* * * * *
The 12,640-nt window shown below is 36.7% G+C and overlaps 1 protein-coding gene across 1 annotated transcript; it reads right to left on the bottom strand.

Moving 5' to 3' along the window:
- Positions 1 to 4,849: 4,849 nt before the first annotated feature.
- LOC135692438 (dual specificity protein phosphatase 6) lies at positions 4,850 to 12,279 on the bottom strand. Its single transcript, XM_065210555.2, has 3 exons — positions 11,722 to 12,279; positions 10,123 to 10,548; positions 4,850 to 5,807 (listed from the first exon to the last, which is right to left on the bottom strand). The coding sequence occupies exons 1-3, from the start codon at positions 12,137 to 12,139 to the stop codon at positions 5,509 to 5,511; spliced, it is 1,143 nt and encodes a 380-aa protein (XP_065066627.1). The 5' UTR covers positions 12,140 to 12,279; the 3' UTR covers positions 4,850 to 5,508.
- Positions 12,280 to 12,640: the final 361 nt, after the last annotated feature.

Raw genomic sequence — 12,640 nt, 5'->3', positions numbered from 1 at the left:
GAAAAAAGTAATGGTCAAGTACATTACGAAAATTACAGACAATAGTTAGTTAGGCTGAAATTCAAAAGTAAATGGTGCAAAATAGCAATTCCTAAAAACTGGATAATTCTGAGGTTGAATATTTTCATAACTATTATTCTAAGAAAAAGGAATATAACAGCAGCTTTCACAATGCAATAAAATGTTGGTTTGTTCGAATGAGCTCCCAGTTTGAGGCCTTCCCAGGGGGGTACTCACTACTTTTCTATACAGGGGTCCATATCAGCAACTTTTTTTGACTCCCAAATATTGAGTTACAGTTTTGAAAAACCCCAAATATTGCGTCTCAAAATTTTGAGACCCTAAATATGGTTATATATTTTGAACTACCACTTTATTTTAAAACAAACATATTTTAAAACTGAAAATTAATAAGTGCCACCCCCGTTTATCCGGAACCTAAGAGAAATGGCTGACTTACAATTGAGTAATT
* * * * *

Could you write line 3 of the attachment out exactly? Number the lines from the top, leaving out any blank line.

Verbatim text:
- Positions 1 to 4,849: 4,849 nt before the first annotated feature.